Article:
Carolyn Kaster, Pool, Associated Press
GENEVA — U.S. Secretary of State John Kerry says that if Iran's nuclear program is truly just for peaceful purposes, then it simply needs to "prove it" to the world.
Kerry spoke in Geneva after a marathon negotiating session — lasting about 18 hours — that culminated with a first-step deal between Iran and six world powers, including the U.S. The deal is designed to curb Iran's nuclear program in exchange for the easing of economic sanctions that have crippled its economy.
Speaking to reporters early Sunday, Kerry also insisted that the first-step deal will make Israel, a key U.S. ally and archenemy of Iran, safer.
Israel Prime Minister Benjamin Netanyahu has loudly criticized the deal, saying the international community is giving up too much to Iran.
Iran struck a historic nuclear deal Sunday with the United States and five other world powers, in the most significant development between Washington and Tehran in more than three decades of estrangement between the two nations.
The agreement commits Iran to curb its nuclear activities in exchange for limited and gradual sanctions relief. It builds on the momentum of the dialogue opened during September's annual U.N. gathering, which included a 15-minute phone conversation between President Barack Obama and Iran's new president, Hassan Rouhani.
It marks a milestone between the two countries, which broke diplomatic ties 34 years ago when Iran's Islamic revolution climaxed in the storming of the U.S. Embassy in Tehran. Since then, relations between the two countries have been frigid to hostile — until the recent outreach between the two presidents.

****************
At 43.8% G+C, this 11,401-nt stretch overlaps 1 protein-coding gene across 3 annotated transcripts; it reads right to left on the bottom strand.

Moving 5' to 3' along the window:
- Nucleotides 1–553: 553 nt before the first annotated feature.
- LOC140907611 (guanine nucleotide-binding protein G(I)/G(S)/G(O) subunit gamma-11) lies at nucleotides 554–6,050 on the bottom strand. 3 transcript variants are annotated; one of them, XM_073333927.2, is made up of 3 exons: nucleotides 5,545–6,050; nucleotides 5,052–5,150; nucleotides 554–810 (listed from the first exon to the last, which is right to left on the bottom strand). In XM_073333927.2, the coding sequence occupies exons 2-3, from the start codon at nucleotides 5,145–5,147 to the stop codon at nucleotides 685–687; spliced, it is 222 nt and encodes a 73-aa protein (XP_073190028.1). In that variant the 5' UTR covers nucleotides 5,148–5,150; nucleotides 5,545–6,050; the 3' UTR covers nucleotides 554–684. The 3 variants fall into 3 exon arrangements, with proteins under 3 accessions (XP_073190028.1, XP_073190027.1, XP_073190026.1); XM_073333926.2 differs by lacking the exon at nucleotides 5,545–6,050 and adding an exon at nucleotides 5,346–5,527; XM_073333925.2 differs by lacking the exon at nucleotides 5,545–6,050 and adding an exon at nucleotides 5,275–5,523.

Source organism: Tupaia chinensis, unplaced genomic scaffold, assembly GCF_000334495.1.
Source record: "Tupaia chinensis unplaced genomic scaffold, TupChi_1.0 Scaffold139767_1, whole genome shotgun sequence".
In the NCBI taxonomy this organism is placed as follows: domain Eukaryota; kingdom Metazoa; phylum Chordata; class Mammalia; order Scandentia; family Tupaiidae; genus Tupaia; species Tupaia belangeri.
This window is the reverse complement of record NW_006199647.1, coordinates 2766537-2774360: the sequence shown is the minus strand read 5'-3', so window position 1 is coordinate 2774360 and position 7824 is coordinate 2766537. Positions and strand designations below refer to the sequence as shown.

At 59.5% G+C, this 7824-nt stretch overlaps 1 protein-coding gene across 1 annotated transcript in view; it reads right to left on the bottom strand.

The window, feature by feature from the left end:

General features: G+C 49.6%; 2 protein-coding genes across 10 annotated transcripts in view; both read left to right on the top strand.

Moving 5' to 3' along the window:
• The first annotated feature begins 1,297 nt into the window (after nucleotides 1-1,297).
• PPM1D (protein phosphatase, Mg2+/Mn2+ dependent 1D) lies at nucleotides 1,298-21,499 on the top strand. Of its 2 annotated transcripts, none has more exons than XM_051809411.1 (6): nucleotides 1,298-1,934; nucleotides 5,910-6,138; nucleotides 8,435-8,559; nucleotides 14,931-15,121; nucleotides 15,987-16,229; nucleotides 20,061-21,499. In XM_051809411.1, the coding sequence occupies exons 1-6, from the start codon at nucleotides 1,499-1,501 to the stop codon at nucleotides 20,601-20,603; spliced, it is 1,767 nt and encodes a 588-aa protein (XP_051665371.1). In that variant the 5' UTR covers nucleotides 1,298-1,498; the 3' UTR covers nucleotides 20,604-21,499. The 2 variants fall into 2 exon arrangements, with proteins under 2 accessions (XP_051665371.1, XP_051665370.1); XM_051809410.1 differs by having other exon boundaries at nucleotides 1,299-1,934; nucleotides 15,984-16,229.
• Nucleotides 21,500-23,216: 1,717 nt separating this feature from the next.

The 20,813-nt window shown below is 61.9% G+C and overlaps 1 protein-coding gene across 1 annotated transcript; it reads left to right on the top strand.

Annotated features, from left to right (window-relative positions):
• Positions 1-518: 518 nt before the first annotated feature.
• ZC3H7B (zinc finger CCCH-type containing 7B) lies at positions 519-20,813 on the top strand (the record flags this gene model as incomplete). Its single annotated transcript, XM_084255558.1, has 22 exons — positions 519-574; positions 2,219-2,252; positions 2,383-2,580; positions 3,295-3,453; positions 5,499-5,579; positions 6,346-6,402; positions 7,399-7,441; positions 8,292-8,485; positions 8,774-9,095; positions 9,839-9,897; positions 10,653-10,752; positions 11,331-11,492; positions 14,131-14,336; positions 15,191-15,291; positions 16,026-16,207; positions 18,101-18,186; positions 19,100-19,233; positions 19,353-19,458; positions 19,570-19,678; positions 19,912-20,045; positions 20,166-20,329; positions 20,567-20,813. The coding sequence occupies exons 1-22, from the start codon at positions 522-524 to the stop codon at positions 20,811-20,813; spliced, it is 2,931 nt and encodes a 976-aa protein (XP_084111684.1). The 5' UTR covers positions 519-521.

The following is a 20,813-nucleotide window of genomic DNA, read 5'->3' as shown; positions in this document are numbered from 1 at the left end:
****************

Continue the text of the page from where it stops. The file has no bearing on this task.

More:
Obama hailed the deal as putting "substantial limitations" on a nuclear program that the United States and its allies fear could be turned to nuclear weapons use.
"While today's announcement is just a first step, it achieves a great deal," Obama said. "For the first time in nearly a decade, we have halted the progress of the Iranian nuclear program, and key parts of the program will be rolled back."
"Agreement in Geneva," tweeted U.S. Secretary of State John Kerry, who flew to Geneva on Saturday, joining foreign ministers of the nations negotiating with Iran to push the deal through. "First step makes world safer. More work now."
Kerry said the first-step deal will make Israel — an arch enemy of Iran — safer. He was trying to pacify Israel's vehement opposition to the deal.
Israel Prime Minister Benjamin Netanyahu has loudly criticized the agreement, saying the international community is giving up too much to Iran, which it believes will retain the ability to produce a nuclear weapon and threaten Israel.
A White House statement called the nuclear agreement an "initial, six-month step."
Specifically, the statement said the deal limits Iran's existing stockpiles of enriched uranium, which can be turned into the fissile core of nuclear arms.
The statement also said the accord curbs the number and capabilities of the centrifuges used to enrich and limits Iran ability to "produce weapons-grade uranium" from a reactor in the advanced stages of construction. The statement also said Iran's nuclear program will be subject to "increased transparency and intrusive monitoring."
"Taken together, these first step measures will help prevent Iran from using the cover of negotiations to continue advancing its nuclear program as we seek to negotiate a long-term, comprehensive solution that addresses all of the international community's concerns," said the statement.
In return, the statement promised "limited, temporary, targeted, and reversible (sanctions) relief" to Iran, noting that "the key oil, banking, and financial sanctions architecture, remains in place."
It said any limited sanctions relief will be revoked and new penalties enacted if Iran fails to meet its commitments.'
Associated Press writers John Heilprin and Jamey Keaten in Geneva and Robert Reid in Berlin contributed to this report.
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